Rating 4/5

About the Author (from the back of the book)...

Carol Berkin received her A.B. from Barnard College and her M.A. and Ph.D. from Columbia University. She taught at Baruch College from 1972 to 2008 and has taught at the Graduate Center for the City University of New York since 1983. She is currently Baruch Presidential Professor of History. Berkin is the author of numerous books, among them Civil War Wives, Revolutionary Mothers, A brilliant Solution: Inventing the American Constitution as well as articles and reviews. She lives in New York City and Guilford, Connecticut...

Friday, February 24, 2017

Review: Unfriending My Ex (and Other Things I'll Never Do) by Kim Stolz

Unfriending My Ex: And Other Things I'll Never DoTitle: Unfriending My Ex: And Other Things I'll Never Do
Author: Kim Stolz
Publisher/Publication Date: Scribner; June 24, 2014
Genre: Nonfiction
Source/Format: Purchased; Hardcover

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Synopsis from Goodreads...

An incisive, hilarious, and brutally honest memoir about life online and about how our obsessive connectivity is making us more disconnected;from former reality show contestant, MTV VJ, restauranteur, and go-to voice for millenials...

Social media and technology have fundamentally altered the way we do business, couple and break up, develop friendships, and construct our identities and our notions of aspiration and fame. We make decisions about where we'll go based on whether it's Instagrammable. We don't have friends, we have followers. For an entire generation, an experience not captured on social media might as well not have happened at all.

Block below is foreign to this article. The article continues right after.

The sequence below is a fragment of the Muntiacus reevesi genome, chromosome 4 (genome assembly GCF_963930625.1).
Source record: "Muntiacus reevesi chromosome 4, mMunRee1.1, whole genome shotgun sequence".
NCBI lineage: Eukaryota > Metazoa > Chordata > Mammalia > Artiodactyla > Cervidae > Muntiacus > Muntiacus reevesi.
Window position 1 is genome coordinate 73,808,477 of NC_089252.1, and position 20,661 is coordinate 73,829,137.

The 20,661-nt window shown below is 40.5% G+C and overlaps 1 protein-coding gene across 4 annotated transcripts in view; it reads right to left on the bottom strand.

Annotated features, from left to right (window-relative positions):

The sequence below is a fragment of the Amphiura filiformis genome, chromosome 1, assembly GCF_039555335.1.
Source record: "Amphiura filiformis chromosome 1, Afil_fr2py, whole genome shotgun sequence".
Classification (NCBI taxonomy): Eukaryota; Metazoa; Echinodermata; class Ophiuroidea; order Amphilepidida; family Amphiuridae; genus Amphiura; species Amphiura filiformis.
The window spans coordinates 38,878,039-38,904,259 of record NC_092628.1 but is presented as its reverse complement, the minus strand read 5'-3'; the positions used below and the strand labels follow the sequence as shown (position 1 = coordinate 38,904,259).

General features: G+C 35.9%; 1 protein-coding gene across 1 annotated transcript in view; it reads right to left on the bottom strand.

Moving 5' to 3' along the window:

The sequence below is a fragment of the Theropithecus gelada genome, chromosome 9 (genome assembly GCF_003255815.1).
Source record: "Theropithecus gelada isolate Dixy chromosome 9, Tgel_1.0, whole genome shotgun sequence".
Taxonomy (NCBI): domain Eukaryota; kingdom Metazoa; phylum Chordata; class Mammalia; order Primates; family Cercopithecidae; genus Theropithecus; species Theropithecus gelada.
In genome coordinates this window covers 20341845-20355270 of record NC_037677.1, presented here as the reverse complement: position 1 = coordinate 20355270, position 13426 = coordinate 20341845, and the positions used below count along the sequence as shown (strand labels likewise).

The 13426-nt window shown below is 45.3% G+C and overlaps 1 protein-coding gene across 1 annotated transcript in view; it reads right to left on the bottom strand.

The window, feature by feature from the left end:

As someone whose identity has been forged by reality TV (as a contestant on America's Next Top Model) and social media and mobile technology, Kim Stolz is deeply obsessed with the subject. She has a hard time putting her phone down. And yet she remembers what life was like before technology-induced ADD, before life had become a string of late-night texts, Snapchats, endless selfies, that sinking feeling you get when you realize you've hit reply all by mistake. It's hard to imagine now, but there was once a time before we wasted a full hour emptily clicking through a semi-stranger's vacation pictures on Facebook, a time before every ex, every meaningless fling was a mere click away.  Unfriending My Ex (And Other Things I'll Never Do) is the first book to document the hilarity of the social media revolution from the inside; it chronicles a life filtered through our obsessive relationship with technology. The book is as eye-opening as it is entertaining as it proceeds through the various ways in which social media and mobile technology have generated empathy deficits and left us all with the attention spans of fruit flies;and the sad fact that in spite all of this, we find it impossible to switch our devices off...

My Thoughts:

I’m telling you, it took me all of two times of seeing Unfriending my Ex (and Other Things I’ll Never Do) by Kim Stolz in the store for me to finally just buy the book. I remember Kim Stolz from when she competed on America’s Next Top Model, when I still actively watched the show, which was a very long time ago. I didn’t really make the connection until I gave the synopsis a full read. I was interested. And you know what? That interest paid off, because Unfriending my Ex was a pretty interesting and surprisingly insightful book. Unfriending my Ex was the kind of book that made me really think more about the subject of what I was reading. I liked Stolz approach to the topic, and her writing was concise and engaging, which made getting into the book pretty easy. 
Unfriending my Ex was mostly about Kim Stolz and her use of internet and addiction to social media. It kind of follows her as she conducts an experiment by temporarily quitting social media. A lot of the book was spent exploring her thoughts about her experience and the lessons she learned while on her social media hiatus. The challenge that Stolz imposed on herself was interesting to read about, specifically her reaction to being without her phone for a straight week. Stolz made a lot of good points, and reading this book definitely made me evaluate the way I use social media and how often I’m logged in, if at all. Overall, I feel like I made a great choice by picking this one up.  

Rating 4/5